#2: Is Your Equipment Up To Date?
I started running last year for the first time since I was in high school. Aside from the enjoyment of a runner’s high, the biggest surprise for me was how quickly the running shoes change in their ability to support and to grip the trail. Once they get about 250 miles on them, they go down to about 40% of their original performance. I’ve burned through nine pairs in the last twelve months.
New versus old.
I spend a fair amount of time seeing how many miles or months of use I can get out of an Easyboot Glove, including several months with a couple of boots with no screw in the back of the gaiter. Depending on the horse and the terrain, I usually expect to get about 500 miles per boot. And I know I’m not alone: we see many customers squeezing the last miles out of their horse hoof boots.
Nothing wears a boot out faster than a series of boot losses. If the gaiter stays on through a boot loss, the gaiter will suffer and the boot itself can get stretched or damaged when the horse steps on it.
The boot shell will usually outlast the gaiter – and if the boot is continuing to work well for you, remember you can always change out the gaiter for a new one and extend the life of the boot without having to incur full replacement costs.
Ripped gaiters (usually the result of long toe or high heels and the resulting boot loss). They can be replaced, but the source of the problem and the age of the boot also need to be assessed.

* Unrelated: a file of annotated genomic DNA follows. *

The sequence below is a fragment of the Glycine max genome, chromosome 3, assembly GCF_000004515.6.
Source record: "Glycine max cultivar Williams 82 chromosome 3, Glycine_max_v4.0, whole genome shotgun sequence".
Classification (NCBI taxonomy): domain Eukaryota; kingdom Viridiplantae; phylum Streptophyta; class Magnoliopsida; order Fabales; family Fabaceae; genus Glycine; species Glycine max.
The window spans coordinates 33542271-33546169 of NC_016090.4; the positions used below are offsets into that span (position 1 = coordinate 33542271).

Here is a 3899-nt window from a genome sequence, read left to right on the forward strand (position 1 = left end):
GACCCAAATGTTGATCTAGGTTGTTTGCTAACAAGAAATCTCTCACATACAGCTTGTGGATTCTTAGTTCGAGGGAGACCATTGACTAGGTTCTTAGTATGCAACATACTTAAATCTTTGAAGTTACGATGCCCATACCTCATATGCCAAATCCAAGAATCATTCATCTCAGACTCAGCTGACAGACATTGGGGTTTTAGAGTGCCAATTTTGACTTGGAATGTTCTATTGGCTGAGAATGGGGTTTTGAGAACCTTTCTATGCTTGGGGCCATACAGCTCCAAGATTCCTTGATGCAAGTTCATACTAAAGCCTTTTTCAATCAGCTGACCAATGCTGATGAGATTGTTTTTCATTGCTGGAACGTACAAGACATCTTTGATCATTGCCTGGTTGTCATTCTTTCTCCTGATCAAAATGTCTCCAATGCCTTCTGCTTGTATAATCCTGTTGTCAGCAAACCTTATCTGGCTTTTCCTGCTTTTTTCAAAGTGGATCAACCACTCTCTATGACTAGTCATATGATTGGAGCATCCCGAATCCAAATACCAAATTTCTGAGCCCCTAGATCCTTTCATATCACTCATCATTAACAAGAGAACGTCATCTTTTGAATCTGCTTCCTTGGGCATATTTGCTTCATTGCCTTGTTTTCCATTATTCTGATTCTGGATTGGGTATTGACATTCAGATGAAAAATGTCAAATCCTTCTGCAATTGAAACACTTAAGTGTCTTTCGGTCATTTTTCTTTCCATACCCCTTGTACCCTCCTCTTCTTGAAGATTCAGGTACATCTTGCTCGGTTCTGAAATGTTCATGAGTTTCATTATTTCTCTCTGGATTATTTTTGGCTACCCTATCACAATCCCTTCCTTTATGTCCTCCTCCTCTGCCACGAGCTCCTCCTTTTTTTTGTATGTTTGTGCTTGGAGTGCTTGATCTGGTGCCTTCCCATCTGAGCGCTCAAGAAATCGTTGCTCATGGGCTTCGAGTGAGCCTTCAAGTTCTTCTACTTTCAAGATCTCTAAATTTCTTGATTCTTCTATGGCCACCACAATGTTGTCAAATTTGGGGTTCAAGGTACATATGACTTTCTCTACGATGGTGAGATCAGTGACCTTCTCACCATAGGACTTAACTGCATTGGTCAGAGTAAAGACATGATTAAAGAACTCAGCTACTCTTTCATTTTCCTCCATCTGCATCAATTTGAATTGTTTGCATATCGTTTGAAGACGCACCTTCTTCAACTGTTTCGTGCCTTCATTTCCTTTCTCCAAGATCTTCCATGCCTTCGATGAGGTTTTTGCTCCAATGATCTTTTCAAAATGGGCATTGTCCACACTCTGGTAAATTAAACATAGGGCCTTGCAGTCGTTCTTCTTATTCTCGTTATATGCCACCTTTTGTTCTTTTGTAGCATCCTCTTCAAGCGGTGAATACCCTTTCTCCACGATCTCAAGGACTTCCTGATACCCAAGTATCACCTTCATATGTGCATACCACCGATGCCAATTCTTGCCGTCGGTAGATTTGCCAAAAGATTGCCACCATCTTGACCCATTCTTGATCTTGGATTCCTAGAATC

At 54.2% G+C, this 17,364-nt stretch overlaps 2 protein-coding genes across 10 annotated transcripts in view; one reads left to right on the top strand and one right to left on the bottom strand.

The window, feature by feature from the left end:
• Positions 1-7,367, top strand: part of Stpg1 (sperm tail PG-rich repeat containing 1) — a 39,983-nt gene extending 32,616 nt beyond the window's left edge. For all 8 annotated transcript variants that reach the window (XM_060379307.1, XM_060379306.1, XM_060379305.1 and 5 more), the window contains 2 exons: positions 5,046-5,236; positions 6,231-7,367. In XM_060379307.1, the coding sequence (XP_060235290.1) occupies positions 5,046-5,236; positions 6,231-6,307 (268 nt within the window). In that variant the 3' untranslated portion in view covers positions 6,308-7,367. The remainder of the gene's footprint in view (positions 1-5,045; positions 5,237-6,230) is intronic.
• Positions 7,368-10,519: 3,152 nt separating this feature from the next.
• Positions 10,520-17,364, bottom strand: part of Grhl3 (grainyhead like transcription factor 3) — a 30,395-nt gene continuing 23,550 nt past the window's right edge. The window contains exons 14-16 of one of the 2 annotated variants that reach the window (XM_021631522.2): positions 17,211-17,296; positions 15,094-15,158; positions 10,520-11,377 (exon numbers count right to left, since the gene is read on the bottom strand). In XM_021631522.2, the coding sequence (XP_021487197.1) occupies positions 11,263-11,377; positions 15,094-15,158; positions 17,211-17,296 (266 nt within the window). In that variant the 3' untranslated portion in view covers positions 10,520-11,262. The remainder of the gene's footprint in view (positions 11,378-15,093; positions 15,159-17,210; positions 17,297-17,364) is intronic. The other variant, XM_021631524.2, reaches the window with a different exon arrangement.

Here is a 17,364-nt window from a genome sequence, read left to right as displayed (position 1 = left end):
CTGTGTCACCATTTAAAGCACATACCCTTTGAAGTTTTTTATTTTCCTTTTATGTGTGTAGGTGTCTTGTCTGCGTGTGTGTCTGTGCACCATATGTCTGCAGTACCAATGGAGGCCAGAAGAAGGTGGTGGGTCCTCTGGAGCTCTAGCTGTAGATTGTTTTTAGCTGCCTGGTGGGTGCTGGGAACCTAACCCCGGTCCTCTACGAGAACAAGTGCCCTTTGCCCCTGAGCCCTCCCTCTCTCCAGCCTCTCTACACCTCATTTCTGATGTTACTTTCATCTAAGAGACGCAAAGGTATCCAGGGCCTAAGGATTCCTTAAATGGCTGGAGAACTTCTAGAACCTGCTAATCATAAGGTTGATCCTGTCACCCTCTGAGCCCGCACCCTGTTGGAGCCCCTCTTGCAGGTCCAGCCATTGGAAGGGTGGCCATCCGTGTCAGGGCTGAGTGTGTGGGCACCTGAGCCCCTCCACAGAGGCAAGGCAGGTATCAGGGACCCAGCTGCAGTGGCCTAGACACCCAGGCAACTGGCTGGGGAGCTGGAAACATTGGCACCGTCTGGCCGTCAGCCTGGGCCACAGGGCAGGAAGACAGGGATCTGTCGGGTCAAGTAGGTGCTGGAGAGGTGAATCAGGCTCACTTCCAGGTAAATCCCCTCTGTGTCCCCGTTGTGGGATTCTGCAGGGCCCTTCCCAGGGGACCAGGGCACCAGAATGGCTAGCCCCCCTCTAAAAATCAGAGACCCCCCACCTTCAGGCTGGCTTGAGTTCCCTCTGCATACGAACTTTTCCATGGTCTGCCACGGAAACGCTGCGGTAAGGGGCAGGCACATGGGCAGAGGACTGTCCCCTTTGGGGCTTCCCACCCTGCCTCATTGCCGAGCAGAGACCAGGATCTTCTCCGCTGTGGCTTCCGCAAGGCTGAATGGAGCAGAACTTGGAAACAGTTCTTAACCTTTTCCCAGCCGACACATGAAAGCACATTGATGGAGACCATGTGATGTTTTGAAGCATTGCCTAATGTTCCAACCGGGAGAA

The chances of boot failure increases with the age of the boot or the number of miles it has been used. It’s just fact. And you should plan your riding activities around that piece of knowledge. If you’re out on a quiet trail ride or an easy training ride where you know the conditions are not going to challenge the boots, it’s fine to use old stuff.
If you’re going on a more challenging ride or event that you know will include mud or rocks or mountains or water crossings, you should probably pull out a newer set of boots.
I’m to the point now where I know when to anticipate the end of the road for a boot. You can see in the photo below how the boots change with miles. The boot on the left hind has about 420 miles on it. The boot on the right was new for the ride.
Ignore the difference in cleanliness of these boots and the uneven terrain: focus instead on the difference in the way the ‘v’ spreads at the fron of each boot. His feet are practically identical in size and shape, and these boots are both Size #0.
So if you’re heading for the hills of for an event, you may want to stick with newer equipment. Try taking a photo of the boot on the hoof when it is new and watch over time to see if the boot is beginning to wear down. Look for a loosening of the boot or fraying of the gaiters as signs of wear. Remember, you can extend the life of your boots by using accessories like power straps or atheletic tape.
Next week: #1: Choosing the Right Boot – how to choose the right boot for the right job for the shape of your horse’s hooves.
Director of Marketing
I am responsible for the marketing and branding of the EasyCare product line. I believe there is a great deal to be gained from the strategy of using booted protection for horses, no matter what the job you have for your equine partner.